I’ve only had Rheumatoid Arthritis for four (extremely long) years and I know that the possibility of another surgery, injury, disability..is pretty good. Sure, that sucks. But you know what sucks more? 

The world is not accommodating for people with disabilities at all. I know, I know. Newsflash, right? No. 

The week after my surgery, I got sick and decided to run up to Patient First (translation- hobble to my mom’s car and have her drive me). I got up on my crutches and got to the doors. They were regular, pull handle doors. Two sets of them. No handicap button, no option for me to open them on my own and not risk injuring my recovering knee. 

In case you aren’t familiar, Patient First is an urgent care clinic where people go when they are sick. When they have injured their leg playing soccer, or hurt themselves on the job. And the doors aren’t accessible to people without two working legs and arms. Totally makes sense. 

Moving on- I came to notice doors at every single place I went to. 7-11? No slurpee for you, young man using a cane. Old Navy? Nope. (You didn’t think people with a disability should be able to shop for their own clothes did you?). Physical Therapy? Nope- so pissy about that one. 

If I’m understanding things correctly, those of us with a disability- permanent or temporary should only be able to visit the pharmacy and the hospital. That’s all we need right? 

Wrong. 

If you’re a business owner, listen up. I don’t claim to know the first thing about the expense of handicap accessible doors. I’m sure there are building code and security issues as well. But what I do know is that everyone has a right to go to any business they like and be able to get in the door. 

So what can you do? 

  • Install a doorbell. A simple button that someone at wheelchair height can utilize to alert someone inside that he/she needs assistance. Go visit a gas station pump, you’ll see one there. 
  • Utilize your greeter. So many businesses have someone standing/sitting at the front door to greet customers. Train them! Empower them to look for those in need and be ready to assist. 

As a fiercely independent person, crutches were a big blow to me. Luckily for me, there was an end in sight but plenty of others are going to be using crutches, canes, wheelchairs forever. Please don’t lock us out. 

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Favorite Things Rheumatoid Arthritis

Mo’s Dream Cream Review

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Disclaimer: I have been given this product as part of a product review through the Chronic Illness Bloggers network. Although the product was a gift, all opinions in this review remain my own and I was in no way influenced by the company.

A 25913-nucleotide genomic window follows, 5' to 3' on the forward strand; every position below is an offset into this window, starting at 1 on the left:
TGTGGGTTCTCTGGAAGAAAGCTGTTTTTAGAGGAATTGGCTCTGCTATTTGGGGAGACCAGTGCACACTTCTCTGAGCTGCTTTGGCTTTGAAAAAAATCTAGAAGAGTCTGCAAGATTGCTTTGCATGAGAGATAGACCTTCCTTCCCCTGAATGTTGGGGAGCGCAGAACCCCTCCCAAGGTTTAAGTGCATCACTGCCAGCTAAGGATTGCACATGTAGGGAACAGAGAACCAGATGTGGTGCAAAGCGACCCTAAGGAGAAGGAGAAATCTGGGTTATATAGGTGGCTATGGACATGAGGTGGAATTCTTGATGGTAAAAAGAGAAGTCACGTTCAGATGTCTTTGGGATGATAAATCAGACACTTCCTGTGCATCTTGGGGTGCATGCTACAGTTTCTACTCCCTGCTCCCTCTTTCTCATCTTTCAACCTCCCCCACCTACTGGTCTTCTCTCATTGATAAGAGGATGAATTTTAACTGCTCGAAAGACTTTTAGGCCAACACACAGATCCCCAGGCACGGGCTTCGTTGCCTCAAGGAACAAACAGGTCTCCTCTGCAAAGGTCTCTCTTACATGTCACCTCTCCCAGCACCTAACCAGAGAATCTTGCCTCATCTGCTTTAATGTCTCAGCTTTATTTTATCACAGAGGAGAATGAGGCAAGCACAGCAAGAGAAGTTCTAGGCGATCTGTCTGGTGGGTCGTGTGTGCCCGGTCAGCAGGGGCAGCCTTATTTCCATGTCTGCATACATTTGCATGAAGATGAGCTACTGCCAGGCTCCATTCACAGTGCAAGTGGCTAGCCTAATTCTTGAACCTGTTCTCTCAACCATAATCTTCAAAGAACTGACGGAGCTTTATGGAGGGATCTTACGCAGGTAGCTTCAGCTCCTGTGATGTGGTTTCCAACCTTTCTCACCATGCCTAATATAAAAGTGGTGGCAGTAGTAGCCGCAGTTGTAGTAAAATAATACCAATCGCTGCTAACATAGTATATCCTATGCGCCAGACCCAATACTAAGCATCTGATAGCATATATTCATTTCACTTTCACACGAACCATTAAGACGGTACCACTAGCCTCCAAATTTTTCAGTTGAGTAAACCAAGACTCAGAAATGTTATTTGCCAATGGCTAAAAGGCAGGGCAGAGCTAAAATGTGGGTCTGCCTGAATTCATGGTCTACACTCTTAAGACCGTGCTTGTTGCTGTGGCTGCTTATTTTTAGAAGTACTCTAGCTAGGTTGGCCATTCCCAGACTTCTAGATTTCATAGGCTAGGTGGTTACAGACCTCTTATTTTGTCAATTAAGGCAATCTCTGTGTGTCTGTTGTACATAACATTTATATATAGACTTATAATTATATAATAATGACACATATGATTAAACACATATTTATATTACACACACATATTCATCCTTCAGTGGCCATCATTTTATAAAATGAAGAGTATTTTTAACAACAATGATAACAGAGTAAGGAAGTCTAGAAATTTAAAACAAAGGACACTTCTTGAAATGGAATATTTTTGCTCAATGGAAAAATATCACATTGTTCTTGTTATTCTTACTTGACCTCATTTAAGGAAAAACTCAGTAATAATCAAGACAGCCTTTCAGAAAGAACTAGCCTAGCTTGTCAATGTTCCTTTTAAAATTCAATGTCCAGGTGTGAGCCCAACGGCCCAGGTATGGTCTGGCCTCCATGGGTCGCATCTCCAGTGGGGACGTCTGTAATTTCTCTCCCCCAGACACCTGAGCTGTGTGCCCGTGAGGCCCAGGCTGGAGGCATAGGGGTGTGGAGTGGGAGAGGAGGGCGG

As you’ve read in countless posts by me, I take a lot of pills. And although some of my pain can only be relieved with a pill, there are times when I will try everything I can to avoid taking one. I have lidocaine patches (great relief, if you can get them to stick to you…forget about large joints that you might want to move and keep a patch on at the same time), prescription NSAID gels (work pretty well but the smell leaves a lot to be desired and the copay can be expensive), and every over the counter cream you can think of (yes I own BENGAY).


Enter a new product into my pain relief arsenal: Mo’s Dream Cream. What makes this product different? It’s all natural. As in legit all natural- you can read and pronounce every ingredient: Capsaicin paste, essential oils, cocoa butter, glycerin. Sure it’s nice to be able to pronounce the ingredients but you know what’s even better about them being all natural? They are safe. Safe to use and to have around pets, children, etc. One of my favorite things that the creator, Keri, told me was that she used the lotion on her Chocolate Lab for his hip dysplasia and he was able to run again! And I absolutely love that the product is named after him and his adorable photo is on the bottle.

What else makes this product different? The product creator and owner, Keri Anderson. First of all, Keri understands chronic pain. She herself has spent years suffering from pain and has taken a variety of pain medications as well. She understands that although a pill may relieve your pain, the side effects can be gruesome (she notes being so confused that it was hard to remember her kids names at times). She also understands that most over the counter creams/lotions typically don’t offer lasting relief.

Keri spent years studying Apothecary and Chinese Herbology in an effort to create a product that would eliminate her pain for a long period of time- long enough to get a decent night’s sleep! She learned how to make her own homemade capsaicin paste that would be powerful enough to eliminate pain but not so powerful that it burned the skin.